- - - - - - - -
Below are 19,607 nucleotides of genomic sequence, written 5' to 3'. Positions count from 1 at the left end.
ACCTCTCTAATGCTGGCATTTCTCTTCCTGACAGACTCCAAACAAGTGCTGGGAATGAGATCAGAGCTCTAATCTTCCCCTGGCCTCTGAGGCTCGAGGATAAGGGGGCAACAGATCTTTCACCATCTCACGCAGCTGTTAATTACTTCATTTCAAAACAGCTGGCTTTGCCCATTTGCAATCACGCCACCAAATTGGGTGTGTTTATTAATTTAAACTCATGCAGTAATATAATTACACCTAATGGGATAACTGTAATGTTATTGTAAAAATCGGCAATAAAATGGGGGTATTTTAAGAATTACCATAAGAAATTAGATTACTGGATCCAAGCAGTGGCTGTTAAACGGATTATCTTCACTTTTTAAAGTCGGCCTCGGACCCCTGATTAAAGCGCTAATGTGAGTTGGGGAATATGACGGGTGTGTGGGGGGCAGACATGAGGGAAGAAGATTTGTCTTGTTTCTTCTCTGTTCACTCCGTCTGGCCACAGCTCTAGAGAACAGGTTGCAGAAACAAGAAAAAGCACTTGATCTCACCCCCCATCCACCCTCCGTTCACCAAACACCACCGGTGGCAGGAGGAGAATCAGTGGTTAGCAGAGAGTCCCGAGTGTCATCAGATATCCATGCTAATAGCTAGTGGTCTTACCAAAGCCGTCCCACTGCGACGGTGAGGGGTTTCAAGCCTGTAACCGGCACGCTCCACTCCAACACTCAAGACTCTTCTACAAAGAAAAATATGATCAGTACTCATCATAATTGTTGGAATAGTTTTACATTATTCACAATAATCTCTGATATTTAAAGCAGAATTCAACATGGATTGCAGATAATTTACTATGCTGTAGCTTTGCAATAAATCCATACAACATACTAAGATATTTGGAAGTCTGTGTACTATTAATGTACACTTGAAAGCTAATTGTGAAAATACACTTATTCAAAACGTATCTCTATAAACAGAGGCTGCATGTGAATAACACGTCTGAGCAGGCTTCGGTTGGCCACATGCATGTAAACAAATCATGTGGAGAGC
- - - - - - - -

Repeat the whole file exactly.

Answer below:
Below are 19,607 nucleotides of genomic sequence, written 5' to 3'. Positions count from 1 at the left end.
ACCTCTCTAATGCTGGCATTTCTCTTCCTGACAGACTCCAAACAAGTGCTGGGAATGAGATCAGAGCTCTAATCTTCCCCTGGCCTCTGAGGCTCGAGGATAAGGGGGCAACAGATCTTTCACCATCTCACGCAGCTGTTAATTACTTCATTTCAAAACAGCTGGCTTTGCCCATTTGCAATCACGCCACCAAATTGGGTGTGTTTATTAATTTAAACTCATGCAGTAATATAATTACACCTAATGGGATAACTGTAATGTTATTGTAAAAATCGGCAATAAAATGGGGGTATTTTAAGAATTACCATAAGAAATTAGATTACTGGATCCAAGCAGTGGCTGTTAAACGGATTATCTTCACTTTTTAAAGTCGGCCTCGGACCCCTGATTAAAGCGCTAATGTGAGTTGGGGAATATGACGGGTGTGTGGGGGGCAGACATGAGGGAAGAAGATTTGTCTTGTTTCTTCTCTGTTCACTCCGTCTGGCCACAGCTCTAGAGAACAGGTTGCAGAAACAAGAAAAAGCACTTGATCTCACCCCCCATCCACCCTCCGTTCACCAAACACCACCGGTGGCAGGAGGAGAATCAGTGGTTAGCAGAGAGTCCCGAGTGTCATCAGATATCCATGCTAATAGCTAGTGGTCTTACCAAAGCCGTCCCACTGCGACGGTGAGGGGTTTCAAGCCTGTAACCGGCACGCTCCACTCCAACACTCAAGACTCTTCTACAAAGAAAAATATGATCAGTACTCATCATAATTGTTGGAATAGTTTTACATTATTCACAATAATCTCTGATATTTAAAGCAGAATTCAACATGGATTGCAGATAATTTACTATGCTGTAGCTTTGCAATAAATCCATACAACATACTAAGATATTTGGAAGTCTGTGTACTATTAATGTACACTTGAAAGCTAATTGTGAAAATACACTTATTCAAAACGTATCTCTATAAACAGAGGCTGCATGTGAATAACACGTCTGAGCAGGCTTCGGTTGGCCACATGCATGTAAACAAATCATGTGGAGAGC